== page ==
Canada’s farmers and food producers are sharing the real dirt on the industry

Mar 28 2022, 9:44 pm

We’re more conscious than ever of the food we put on our plates today; there’s a greater curiosity to know who the farmers and food producers are behind the fare that keeps us energized and why they are passionate about their work.

Canadian farming has an impressive story to tell. Did you know Canada is the fifth-largest exporter of agricultural and agri-food products in the world? Roughly half of everything we produce in Canada is exported either as direct commodities or as processed food and beverage products.

With over 90% of farmers in Canada dependent on exports in the same way as around 40% of our food processing sector, there is a clear, high demand for food production. This demand brings forward public interest in topics including food safety, the humane treatment of farm animals, and the environment.

But what if a resource existed that dove right into the biggest issues facing our society? We’re talking about issues connected to food — from healthcare to the cost of living, energy to climate change, and more. Well, we have good news for you — it does, and it’s known as The Real Dirt on Farming.

Now in its fifth edition, the flagship publication is tackling the most significant issues of our society head-on while showing Canadians what our farmers and food producers are doing to feed the nation safely, nutritiously, and sustainably.

Since its launch in 2006, over five million copies of The Real Dirt on Farming have been distributed across the country — to educators, doctors’ offices, political leaders, libraries, and more.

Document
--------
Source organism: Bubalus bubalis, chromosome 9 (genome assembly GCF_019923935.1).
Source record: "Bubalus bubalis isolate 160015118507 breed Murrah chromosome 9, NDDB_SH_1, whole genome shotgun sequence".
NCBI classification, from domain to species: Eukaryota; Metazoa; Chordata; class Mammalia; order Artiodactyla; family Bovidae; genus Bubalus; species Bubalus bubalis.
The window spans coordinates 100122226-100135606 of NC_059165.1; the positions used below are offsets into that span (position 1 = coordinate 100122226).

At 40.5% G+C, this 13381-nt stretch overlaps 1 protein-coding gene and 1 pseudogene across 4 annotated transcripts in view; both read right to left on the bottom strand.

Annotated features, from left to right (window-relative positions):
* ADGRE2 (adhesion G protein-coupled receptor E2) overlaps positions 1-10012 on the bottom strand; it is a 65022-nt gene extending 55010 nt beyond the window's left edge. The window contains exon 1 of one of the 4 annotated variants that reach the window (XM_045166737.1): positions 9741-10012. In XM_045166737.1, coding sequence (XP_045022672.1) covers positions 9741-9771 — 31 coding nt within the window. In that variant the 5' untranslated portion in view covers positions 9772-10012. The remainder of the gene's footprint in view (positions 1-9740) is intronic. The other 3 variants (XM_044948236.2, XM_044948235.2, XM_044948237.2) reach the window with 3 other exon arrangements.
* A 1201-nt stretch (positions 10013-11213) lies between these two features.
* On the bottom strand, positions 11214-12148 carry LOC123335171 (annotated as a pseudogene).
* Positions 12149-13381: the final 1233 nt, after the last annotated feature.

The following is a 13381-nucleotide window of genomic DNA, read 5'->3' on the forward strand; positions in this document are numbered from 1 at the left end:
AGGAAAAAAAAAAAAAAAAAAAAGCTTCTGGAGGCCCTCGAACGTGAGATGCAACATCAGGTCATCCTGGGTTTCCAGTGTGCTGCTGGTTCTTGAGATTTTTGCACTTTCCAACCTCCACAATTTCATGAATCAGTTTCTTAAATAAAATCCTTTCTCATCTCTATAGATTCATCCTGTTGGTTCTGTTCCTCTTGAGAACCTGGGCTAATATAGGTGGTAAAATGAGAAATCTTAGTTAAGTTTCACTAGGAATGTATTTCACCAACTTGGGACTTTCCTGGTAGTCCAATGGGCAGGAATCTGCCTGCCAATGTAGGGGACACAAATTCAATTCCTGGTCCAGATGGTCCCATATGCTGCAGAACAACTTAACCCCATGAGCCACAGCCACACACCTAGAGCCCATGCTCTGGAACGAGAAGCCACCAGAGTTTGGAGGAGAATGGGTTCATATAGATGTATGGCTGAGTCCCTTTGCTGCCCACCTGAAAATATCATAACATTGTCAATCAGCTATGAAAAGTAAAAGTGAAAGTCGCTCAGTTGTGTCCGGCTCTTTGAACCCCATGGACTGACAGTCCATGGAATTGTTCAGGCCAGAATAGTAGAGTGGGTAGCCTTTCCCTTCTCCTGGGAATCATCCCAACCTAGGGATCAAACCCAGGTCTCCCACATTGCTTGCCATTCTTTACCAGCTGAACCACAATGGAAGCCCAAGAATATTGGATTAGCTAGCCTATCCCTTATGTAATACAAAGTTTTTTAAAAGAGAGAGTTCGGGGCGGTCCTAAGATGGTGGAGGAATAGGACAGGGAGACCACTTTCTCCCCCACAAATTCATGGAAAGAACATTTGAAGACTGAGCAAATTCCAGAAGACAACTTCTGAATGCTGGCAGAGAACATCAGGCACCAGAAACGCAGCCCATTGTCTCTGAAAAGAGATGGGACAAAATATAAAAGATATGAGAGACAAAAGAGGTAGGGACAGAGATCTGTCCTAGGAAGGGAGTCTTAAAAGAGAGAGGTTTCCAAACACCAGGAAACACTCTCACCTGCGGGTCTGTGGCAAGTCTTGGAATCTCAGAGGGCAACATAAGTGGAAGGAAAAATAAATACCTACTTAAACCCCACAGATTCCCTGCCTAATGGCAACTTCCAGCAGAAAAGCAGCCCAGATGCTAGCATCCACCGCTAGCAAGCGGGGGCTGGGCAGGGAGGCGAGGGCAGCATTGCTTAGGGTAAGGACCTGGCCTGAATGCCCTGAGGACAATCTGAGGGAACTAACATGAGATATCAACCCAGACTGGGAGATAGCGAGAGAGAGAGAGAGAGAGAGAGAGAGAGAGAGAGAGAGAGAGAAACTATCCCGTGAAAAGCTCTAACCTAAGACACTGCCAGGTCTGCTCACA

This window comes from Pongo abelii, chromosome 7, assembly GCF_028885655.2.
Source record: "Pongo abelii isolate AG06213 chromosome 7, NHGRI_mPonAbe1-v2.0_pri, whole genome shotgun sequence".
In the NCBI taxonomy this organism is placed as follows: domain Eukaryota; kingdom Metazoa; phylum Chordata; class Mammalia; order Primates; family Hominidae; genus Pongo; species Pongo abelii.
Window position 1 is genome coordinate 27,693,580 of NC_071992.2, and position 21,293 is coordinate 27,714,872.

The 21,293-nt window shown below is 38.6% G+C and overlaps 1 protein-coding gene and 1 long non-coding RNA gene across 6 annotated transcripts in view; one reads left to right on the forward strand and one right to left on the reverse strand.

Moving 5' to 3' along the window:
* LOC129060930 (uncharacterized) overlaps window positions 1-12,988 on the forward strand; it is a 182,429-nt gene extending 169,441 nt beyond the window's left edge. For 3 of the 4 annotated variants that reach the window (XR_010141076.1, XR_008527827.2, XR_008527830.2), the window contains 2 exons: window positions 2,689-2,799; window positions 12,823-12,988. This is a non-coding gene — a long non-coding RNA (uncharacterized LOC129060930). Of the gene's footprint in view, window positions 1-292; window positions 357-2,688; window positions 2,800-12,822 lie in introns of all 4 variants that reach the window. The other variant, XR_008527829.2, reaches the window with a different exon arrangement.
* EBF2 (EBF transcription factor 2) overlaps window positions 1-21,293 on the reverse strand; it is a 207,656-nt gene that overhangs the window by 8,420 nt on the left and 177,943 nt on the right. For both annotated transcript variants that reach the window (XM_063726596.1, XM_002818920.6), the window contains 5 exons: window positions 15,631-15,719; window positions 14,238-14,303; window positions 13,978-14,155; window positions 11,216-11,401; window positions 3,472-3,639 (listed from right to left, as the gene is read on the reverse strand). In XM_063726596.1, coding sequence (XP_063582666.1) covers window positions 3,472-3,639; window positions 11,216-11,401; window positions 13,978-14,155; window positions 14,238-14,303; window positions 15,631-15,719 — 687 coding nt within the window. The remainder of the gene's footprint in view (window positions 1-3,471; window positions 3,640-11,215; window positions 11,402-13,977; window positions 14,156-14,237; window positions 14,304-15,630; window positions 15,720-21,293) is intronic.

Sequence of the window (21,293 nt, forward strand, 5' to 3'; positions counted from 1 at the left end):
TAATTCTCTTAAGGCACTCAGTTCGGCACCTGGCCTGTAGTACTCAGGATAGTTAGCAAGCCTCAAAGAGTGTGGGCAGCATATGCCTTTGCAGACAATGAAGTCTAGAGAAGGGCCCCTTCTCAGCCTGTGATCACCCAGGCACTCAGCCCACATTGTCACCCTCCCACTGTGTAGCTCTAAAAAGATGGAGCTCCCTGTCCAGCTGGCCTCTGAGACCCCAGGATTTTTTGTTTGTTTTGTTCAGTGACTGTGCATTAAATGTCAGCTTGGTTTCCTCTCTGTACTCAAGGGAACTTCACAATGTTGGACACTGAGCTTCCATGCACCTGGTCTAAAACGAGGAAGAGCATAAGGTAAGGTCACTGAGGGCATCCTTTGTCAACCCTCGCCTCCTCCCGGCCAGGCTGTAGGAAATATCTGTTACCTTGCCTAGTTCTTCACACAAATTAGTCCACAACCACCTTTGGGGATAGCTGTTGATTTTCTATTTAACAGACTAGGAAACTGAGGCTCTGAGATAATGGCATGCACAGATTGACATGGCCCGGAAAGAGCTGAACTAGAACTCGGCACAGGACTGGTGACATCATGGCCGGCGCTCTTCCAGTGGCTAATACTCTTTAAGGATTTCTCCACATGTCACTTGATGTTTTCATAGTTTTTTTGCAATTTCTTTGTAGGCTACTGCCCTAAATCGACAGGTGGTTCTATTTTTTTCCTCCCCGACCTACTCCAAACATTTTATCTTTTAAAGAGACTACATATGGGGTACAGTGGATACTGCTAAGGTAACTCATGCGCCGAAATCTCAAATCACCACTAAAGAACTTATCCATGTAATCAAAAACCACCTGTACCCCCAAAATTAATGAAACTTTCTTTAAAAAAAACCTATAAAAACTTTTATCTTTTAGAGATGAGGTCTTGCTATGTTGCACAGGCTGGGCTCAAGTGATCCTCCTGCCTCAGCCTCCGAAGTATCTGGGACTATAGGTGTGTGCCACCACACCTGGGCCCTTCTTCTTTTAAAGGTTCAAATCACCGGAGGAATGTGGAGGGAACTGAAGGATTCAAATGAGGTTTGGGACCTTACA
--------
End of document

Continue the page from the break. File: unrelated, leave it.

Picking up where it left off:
The award-winning, 60-page publication is designed to help connect Canadians with their food and the farmers who produce it, using stories and science to address questions and misconceptions about Canadian food, farming, and other subjects of interest to the general public.

“It’s great to see the interest in reliable information about where Canadian food comes from,” stated Amber Anderson, communications manager for Farm & Food Care Ontario. “New with this edition is a website so that the content of the magazine is searchable, and a teacher’s guide to help educators use this resource in their classrooms.”

Canada’s farming landscape and food production are continuously evolving, and The Real Dirt on Farming ensures its content stays on pace with current trends and changes in the industry.

“The Real Dirt on Farming want the public to clearly see food and the farmers that produce it — who they are, what they do, and why they do it. Using both stories and credible science, it addresses common questions and misconceptions about Canadian food and farming, as well as other subjects that the general public has indicated are important to them,” said Anderson. 

“An expert committee comprised of researchers, commodity, and subject matter experts were also involved in reviewing and vetting content which was determined, in part, through questions asked by the Canadian Centre for Food Integrity in its annual public trust survey of Canadian consumers.”

The fifth edition of The Real Dirt on Farming came to life thanks to a partnership with Farm & Food Care organizations in Ontario, Saskatchewan, and Prince Edward Island. The captivating, informative stories found within the publication are written by freelance journalist Lilian Schaer.

“For the first time in this edition, we have included Indigenous agriculture, medicinal and ceremonial crops, plant-based proteins, regenerative agriculture, plastics and sustainable packaging, livestock, the Canadian grasslands, and African swine fever,” Anderson told Daily Hive.

“The 2020 edition also includes a significant focus on careers in agriculture with feature stories on 32 people working different careers across the country including primary producers, research scientists, animal care researchers, [a] livestock transporter, software developer, chef, registered dietitian, seasonal agricultural worker, entomologist, food scientist, and more.”

If you’re ready to learn more about where your food comes from in Canada and the teams that get it to your kitchen table, visit to read the latest edition of this remarkable publication.

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